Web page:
Branding and Mental Availability - the distinction

A brand needs to build relevant memory structures that make it easier to notice, recognise, recall and hence.... of This is the brand’s mental availability.

Branding helps build mental availability, it’s like a coat-hanger on which memories can hang.  It’s like a Dewey decimal number which tells the brain’s librarian which memories to access and/or refresh.

The branding in itself rarely communicates anything else, nor does it need to. McDonald's scottish name is a brand, it communicates nothing about usage situations, food types etc - no haggis served at McDonalds.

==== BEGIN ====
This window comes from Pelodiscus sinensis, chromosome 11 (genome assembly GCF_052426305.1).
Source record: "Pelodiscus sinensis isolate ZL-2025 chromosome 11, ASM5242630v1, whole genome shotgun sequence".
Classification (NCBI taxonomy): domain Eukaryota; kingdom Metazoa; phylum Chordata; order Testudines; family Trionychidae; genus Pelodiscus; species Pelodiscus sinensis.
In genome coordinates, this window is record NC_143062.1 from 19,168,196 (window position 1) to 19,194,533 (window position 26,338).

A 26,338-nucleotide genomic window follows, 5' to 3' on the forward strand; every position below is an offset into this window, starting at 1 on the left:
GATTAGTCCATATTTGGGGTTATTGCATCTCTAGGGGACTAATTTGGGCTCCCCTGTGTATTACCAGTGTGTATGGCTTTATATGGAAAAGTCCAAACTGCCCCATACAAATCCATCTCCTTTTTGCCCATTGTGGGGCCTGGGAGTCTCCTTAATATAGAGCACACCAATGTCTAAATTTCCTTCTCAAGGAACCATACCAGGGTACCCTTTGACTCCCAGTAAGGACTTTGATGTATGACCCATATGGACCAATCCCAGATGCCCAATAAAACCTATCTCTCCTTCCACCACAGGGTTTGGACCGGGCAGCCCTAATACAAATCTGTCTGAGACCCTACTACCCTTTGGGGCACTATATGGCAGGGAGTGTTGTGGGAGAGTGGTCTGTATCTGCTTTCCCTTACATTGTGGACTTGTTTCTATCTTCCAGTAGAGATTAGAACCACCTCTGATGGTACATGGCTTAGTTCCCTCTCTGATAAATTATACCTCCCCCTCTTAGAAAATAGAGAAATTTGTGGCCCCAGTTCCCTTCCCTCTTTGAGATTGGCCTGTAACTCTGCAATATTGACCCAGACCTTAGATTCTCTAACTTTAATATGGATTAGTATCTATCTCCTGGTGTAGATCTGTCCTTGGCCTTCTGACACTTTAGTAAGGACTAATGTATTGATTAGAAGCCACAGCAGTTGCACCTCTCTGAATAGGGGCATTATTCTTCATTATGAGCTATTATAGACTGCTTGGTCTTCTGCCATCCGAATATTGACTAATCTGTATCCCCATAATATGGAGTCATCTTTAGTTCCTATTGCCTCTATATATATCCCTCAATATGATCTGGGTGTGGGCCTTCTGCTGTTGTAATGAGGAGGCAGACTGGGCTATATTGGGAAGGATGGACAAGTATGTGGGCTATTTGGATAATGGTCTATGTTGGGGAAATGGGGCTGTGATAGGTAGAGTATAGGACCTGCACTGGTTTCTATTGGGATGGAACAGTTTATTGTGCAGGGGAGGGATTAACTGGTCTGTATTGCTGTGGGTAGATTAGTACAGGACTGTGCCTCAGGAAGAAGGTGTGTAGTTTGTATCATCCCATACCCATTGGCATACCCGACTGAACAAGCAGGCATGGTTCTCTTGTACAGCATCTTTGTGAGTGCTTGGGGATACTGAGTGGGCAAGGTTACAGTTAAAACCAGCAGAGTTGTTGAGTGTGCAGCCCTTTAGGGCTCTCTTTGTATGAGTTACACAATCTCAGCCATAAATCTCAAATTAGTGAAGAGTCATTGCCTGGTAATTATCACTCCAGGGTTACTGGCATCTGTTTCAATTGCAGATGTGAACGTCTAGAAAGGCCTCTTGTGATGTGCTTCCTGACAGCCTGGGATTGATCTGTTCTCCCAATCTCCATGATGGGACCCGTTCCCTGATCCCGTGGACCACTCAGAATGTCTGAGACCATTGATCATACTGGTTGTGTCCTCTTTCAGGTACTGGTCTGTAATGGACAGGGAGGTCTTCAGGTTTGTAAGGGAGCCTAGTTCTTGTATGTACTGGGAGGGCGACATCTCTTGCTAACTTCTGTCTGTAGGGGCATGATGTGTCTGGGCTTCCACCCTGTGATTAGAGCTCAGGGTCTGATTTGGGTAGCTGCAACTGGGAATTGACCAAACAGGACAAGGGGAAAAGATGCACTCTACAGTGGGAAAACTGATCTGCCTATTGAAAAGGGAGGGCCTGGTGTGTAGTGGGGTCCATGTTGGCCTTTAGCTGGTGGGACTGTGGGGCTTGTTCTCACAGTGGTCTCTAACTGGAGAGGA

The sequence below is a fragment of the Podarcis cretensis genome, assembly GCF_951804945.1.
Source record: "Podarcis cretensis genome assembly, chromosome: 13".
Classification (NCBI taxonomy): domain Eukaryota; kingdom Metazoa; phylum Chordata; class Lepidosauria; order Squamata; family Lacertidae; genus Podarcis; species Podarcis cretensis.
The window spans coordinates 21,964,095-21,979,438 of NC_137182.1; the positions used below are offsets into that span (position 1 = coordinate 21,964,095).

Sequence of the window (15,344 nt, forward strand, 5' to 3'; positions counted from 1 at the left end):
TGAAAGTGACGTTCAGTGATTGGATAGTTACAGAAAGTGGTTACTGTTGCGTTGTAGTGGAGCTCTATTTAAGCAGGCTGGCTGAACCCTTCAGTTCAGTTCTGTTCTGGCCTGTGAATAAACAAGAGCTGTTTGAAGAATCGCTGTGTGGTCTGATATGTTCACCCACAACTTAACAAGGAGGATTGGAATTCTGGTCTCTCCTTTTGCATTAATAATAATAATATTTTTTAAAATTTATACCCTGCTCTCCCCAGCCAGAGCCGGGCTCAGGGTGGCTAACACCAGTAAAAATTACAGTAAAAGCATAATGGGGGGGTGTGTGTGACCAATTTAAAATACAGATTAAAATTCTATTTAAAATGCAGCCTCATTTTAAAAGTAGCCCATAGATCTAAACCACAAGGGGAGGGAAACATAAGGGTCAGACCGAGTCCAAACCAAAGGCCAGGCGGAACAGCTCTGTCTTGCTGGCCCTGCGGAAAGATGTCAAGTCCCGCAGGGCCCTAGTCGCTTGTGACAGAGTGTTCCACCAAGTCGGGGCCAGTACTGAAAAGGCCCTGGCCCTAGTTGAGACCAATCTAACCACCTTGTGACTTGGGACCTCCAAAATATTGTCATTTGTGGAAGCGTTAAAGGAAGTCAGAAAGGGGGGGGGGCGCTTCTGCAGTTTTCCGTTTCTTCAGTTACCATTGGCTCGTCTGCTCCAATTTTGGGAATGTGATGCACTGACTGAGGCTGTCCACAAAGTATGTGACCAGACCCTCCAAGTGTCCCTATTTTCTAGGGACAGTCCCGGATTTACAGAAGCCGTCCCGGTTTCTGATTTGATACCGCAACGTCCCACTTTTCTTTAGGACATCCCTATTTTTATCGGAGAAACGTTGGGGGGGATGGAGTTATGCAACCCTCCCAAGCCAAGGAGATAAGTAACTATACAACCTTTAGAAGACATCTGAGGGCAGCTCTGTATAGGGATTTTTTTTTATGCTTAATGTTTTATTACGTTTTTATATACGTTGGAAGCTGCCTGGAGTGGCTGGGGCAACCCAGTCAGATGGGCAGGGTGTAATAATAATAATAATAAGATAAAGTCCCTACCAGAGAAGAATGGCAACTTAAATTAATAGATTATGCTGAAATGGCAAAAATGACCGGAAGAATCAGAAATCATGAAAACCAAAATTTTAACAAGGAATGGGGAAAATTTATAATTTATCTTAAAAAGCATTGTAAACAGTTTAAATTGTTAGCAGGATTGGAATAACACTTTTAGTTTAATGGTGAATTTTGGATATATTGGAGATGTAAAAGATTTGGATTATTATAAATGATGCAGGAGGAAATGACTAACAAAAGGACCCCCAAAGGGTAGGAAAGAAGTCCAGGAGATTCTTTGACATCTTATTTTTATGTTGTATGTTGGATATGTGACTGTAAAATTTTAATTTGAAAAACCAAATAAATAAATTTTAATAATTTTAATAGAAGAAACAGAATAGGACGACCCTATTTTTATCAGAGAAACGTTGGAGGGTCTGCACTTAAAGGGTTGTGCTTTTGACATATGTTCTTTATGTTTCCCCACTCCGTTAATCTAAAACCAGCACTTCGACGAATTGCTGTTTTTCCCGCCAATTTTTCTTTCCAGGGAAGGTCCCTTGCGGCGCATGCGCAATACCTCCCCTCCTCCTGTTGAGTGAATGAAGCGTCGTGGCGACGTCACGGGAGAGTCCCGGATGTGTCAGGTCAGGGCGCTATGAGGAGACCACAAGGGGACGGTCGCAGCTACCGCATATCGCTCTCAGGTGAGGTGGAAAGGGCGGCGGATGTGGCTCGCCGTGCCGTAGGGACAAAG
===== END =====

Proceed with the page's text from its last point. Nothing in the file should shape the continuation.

Branding is branding - full stop.

So what memory structures does a brand need? This is a useful question to ask when launching a new brand (and this example is a good reminder for existing brands too).  

Launching new brands is very risky, it's very easy for things to go wrong.  The question a marketer needs to ask is "what are the CRUCIAL memory structures that I need to get into as many heads as possible?".  In other words,
what memories, if they were missing would massively reduce the chance of purchase?  These usually turn out to be rather prosaic (and hence easily missed by those marketers who don't tend to be the most down-to-earth people)... things like…. what does the brand do (e.g. it is a car), what does the pack look like, where is it likely to be found, where will it be used/bought, who will buy it and so on.

If this sounds too simple then how come so many marketing campaigns seem to neglect this?